In the “Add an artifact” dialog, we select our “SamLearnsAzure-CI” build, pulling from the latest build from default/master branch.

Then in the continuous deployment trigger, (the lightning bolt on the top right on the artifact in the build pipeline), enable the trigger, and specify the default branch. Remember, this is to ensure that any build completion (for example in a pull request) won’t trigger a release.

Now on the pipeline we can see the artifact setup and are ready to deploy whenever the build updates.

Jumping into the Dev pipeline, we add an “Azure App Service Deploy” task. This task will deploy our service to the app service we created in the ARM Template.

Configuring the “Azure App Service Deploy” task involves a number of settings. We need to set the subscription, select the “App service name”, selecting the “samsapp-dev-eu-service” web app we deployed to the ARM Template. We also check the “Deploy to slot” checkbox and deploy to the “Staging” slot. Deploying to the slot allows us to deploy the app and test it, (we will add the tests later), before swapping the staging slot with production. The last step on this page is to set the package, using the zipped service we deployed to the drop folder.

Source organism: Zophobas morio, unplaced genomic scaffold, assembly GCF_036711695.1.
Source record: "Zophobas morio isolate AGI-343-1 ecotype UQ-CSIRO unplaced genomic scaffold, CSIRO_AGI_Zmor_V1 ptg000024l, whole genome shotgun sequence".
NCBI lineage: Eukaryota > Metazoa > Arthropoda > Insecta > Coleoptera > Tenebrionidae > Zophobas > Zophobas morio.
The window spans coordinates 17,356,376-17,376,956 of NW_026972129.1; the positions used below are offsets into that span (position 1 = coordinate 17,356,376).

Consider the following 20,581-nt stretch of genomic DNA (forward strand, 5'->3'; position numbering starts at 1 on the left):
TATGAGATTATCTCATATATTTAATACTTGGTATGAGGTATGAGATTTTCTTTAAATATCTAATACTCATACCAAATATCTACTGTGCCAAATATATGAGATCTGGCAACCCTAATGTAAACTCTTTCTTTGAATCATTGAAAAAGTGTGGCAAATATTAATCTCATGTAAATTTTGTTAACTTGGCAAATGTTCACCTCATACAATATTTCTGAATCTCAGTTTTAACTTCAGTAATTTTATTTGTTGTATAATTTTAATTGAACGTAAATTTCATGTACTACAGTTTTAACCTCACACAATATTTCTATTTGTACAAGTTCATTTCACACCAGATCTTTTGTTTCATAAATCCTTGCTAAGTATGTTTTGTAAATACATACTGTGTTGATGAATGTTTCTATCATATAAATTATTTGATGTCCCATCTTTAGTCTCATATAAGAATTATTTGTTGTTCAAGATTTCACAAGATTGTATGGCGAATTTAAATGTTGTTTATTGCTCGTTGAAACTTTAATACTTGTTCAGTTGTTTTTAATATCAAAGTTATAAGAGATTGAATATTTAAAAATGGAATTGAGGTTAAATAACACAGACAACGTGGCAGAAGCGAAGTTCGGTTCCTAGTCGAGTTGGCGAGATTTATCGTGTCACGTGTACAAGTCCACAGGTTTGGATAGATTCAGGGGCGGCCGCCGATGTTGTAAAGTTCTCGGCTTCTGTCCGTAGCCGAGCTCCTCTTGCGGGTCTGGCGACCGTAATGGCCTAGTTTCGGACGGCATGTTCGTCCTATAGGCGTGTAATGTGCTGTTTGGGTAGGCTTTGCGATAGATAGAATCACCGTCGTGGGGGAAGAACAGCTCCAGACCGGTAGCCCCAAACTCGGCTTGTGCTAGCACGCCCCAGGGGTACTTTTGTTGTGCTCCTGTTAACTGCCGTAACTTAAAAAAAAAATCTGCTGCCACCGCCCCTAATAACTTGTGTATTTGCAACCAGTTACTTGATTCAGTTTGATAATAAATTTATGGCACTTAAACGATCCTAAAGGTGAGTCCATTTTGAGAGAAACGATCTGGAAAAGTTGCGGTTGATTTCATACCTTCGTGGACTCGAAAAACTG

We also need to copy in “**/appsettings.json” into the “JSON variable substitution”. This allows the settings in the appsettings.json file in the web service to be applied to the web app in the Azure portal – it’s a mapping functionality to set the variables.

Next we need to add a “Azure App Service Manage” task, to swap the Staging and Production slots.

In the details of this task, we need to select the subscription, the action “Swap Slots”, the app service name, resource group, source slot (“Staging”), and then check the “Swap with Production” checkbox.

We queue the release, and watch the release deploy our service from dev, to QA, to production successfully.

Finally we test our services. Looking at the production service, we browse to the “api/values” action and confirm that the array of strings is returned successfully.

Wrapup

Today we added a web service project, setup a YAML build, and released the web service to Dev, QA and Production. It doesn’t look like much, but this is a major step for our DevOps goals. We can now make changes to our web service and have them automatically deploy to all of our environments. Next we need to ensure that we can be confident that these changes won’t break what we are working hard to build… yes, we need some automated testing.

References